When I compress a folder or file by right click menu of Mac OS X, the archived file contains .DS_Store and __MACOSX folders. Because I share the archived file online for download, Windows users mistakenly trying to search the file in __MACOSX folder.

I need to have a cleaner archive option. I do not want to include .DS_Store and __MACOSX folder, but only the file or folder into the archive file.

All I found is CleanArchiver but it is GUI application. It really takes time and I have lots of files to compress. I am looking for a solution by context menu if possible.

Is there any solution that you can recommend for clean compressing?

  • in my case I was packaging the files for use in Cloud Functions in GCP. The hidden files causes error
    – cryanbhu
    Commented Apr 8, 2021 at 7:15

6 Answers 6


You can use zip command in Terminal to zip the files without the .DS_Store, __MACOSX and other .* files.

  1. Open Terminal (search for terminal in spotlight)
  2. Navigate to the folder you want to zip using the cd command
  3. Paste this:
    zip -r dir.zip . -x '**/.*' -x '**/__MACOSX'
    If you want to only filter .DS_Store files and keep other hidden files, use:
    zip -r dir.zip . -x '**/.DS_Store'


Let's say you have a folder on your desktop called Folder with stuff to zip.
Open terminal and write following commands:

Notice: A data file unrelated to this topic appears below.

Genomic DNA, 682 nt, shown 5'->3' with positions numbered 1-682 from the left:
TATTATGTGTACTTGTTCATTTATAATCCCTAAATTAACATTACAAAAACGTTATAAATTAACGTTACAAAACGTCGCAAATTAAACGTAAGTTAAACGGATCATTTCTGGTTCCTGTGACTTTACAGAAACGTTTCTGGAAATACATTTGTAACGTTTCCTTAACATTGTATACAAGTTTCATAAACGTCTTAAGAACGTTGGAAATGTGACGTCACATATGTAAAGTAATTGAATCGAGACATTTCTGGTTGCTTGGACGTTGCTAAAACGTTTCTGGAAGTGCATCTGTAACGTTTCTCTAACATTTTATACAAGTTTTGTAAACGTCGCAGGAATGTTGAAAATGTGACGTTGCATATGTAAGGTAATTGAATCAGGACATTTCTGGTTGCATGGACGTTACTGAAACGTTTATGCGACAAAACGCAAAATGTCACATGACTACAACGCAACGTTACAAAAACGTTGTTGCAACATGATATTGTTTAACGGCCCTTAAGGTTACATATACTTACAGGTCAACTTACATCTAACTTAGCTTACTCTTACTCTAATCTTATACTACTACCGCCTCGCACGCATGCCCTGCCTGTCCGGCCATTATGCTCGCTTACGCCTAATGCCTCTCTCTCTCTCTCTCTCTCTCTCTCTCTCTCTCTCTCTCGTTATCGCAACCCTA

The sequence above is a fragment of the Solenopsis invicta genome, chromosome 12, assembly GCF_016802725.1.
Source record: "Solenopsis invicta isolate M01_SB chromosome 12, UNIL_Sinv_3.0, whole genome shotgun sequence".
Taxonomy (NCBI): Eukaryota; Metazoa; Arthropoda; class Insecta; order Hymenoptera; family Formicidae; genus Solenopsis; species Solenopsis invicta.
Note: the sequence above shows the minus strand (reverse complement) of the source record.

1. cd Desktop/Folder
  2. zip -r dir.zip . -x '.*' -x '__MACOSX'

Now you have a file called dir.zip without __MACOSX and .* files in the folder Folder on your desktop.

  • 1
    +1 Can you wrap that into an automator service?
    – fd0
    Commented May 25, 2016 at 18:00
  • 6
    Technically speaking, if you use zip to create the zip file, "__MACOSX/" won't get created in the first place, so all you really need is zip -r dir.zip .. However, if "__MACOSX/" somehow snuck in there, your solution will get rid of it. Commented Jul 19, 2016 at 21:35
  • 5
    Also you can easily verify that your zip file does not have __MACOSX in it by typing in the console zipinfo dir.zip
    – Fostah
    Commented Oct 24, 2016 at 21:45
  • 5
    This looks like it will exclude all files starting with a dot, not just .ds_store? Am I right? Commented Nov 20, 2020 at 12:25
  • @somnolentsurfer That's correct.
    – iTunes
    Commented Nov 20, 2020 at 12:56

Just some extra information ...

My understanding is that __MACOSX is a subdirectory artificially created by the Mac GUI tools to hold meta data such as extended attributes that can't be normally saved in a zip file.

If you use the Mac GUI tools to unpack the zip file, then the tools will know what to do with __MACOSX and the directory won't actually get unpacked.

The problems happen when you send your .zip file to Windows or Linux users, or just use the general-purpose unzip program to unpack them. Those tools won't know that __MACOSX is special, and will just unpack it.

The simplest option is to use zip to pack up your zip file instead of the Mac built-in tool. zip won't create __MACOSX and your problem is solved. (You will lose the meta data in the process, but you probably didn't want it anyway.)